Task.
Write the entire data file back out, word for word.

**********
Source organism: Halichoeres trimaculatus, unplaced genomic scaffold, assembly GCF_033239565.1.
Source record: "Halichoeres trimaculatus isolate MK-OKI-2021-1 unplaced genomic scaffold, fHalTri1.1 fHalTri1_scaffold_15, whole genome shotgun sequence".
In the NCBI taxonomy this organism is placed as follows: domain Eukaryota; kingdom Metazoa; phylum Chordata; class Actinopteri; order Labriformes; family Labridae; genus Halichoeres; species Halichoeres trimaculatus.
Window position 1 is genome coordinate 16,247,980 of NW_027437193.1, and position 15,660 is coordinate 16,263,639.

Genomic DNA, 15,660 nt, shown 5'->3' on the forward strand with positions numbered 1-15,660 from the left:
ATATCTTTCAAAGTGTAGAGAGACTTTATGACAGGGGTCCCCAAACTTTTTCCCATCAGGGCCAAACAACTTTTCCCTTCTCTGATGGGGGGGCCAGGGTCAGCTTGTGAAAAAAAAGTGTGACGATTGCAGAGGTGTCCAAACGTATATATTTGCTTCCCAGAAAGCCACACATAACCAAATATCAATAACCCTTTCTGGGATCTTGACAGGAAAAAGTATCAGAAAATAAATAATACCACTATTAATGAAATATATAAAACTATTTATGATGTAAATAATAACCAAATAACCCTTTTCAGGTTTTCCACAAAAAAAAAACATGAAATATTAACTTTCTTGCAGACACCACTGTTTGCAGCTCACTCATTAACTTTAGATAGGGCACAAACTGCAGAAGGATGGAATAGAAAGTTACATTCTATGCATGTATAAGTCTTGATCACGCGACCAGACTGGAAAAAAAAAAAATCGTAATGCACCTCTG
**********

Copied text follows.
Source organism: Halichoeres trimaculatus, unplaced genomic scaffold, assembly GCF_033239565.1.
Source record: "Halichoeres trimaculatus isolate MK-OKI-2021-1 unplaced genomic scaffold, fHalTri1.1 fHalTri1_scaffold_15, whole genome shotgun sequence".
In the NCBI taxonomy this organism is placed as follows: domain Eukaryota; kingdom Metazoa; phylum Chordata; class Actinopteri; order Labriformes; family Labridae; genus Halichoeres; species Halichoeres trimaculatus.
Window position 1 is genome coordinate 16,247,980 of NW_027437193.1, and position 15,660 is coordinate 16,263,639.

Genomic DNA, 15,660 nt, shown 5'->3' on the forward strand with positions numbered 1-15,660 from the left:
ATATCTTTCAAAGTGTAGAGAGACTTTATGACAGGGGTCCCCAAACTTTTTCCCATCAGGGCCAAACAACTTTTCCCTTCTCTGATGGGGGGGCCAGGGTCAGCTTGTGAAAAAAAAGTGTGACGATTGCAGAGGTGTCCAAACGTATATATTTGCTTCCCAGAAAGCCACACATAACCAAATATCAATAACCCTTTCTGGGATCTTGACAGGAAAAAGTATCAGAAAATAAATAATACCACTATTAATGAAATATATAAAACTATTTATGATGTAAATAATAACCAAATAACCCTTTTCAGGTTTTCCACAAAAAAAAAACATGAAATATTAACTTTCTTGCAGACACCACTGTTTGCAGCTCACTCATTAACTTTAGATAGGGCACAAACTGCAGAAGGATGGAATAGAAAGTTACATTCTATGCATGTATAAGTCTTGATCACGCGACCAGACTGGAAAAAAAAAAAATCGTAATGCACCTCTG